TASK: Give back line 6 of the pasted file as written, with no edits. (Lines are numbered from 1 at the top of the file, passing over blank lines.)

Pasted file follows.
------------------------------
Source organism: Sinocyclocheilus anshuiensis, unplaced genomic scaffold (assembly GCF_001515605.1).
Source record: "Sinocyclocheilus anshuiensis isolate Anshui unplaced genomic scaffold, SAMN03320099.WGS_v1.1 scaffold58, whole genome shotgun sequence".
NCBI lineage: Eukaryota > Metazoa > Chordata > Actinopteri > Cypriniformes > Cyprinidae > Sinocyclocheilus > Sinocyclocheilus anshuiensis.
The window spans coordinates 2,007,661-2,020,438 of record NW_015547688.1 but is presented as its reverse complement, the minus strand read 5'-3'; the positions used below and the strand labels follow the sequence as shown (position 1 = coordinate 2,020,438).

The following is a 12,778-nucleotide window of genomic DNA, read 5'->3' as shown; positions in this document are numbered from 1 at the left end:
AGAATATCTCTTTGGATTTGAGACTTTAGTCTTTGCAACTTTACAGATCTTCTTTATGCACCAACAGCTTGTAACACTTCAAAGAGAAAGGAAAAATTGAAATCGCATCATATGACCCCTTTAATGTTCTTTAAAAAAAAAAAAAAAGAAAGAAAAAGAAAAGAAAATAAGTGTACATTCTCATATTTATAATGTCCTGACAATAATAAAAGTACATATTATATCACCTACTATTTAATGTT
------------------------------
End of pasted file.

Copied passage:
AGAATATCTCTTTGGATTTGAGACTTTAGTCTTTGCAACTTTACAGATCTTCTTTATGCACCAACAGCTTGTAACACTTCAAAGAGAAAGGAAAAATTGAAATCGCATCATATGACCCCTTTAATGTTCTTTAAAAAAAAAAAAAAAGAAAGAAAAAGAAAAGAAAATAAGTGTACATTCTCATATTTATAATGTCCTGACAATAATAAAAGTACATATTATATCACCTACTATTTAATGTT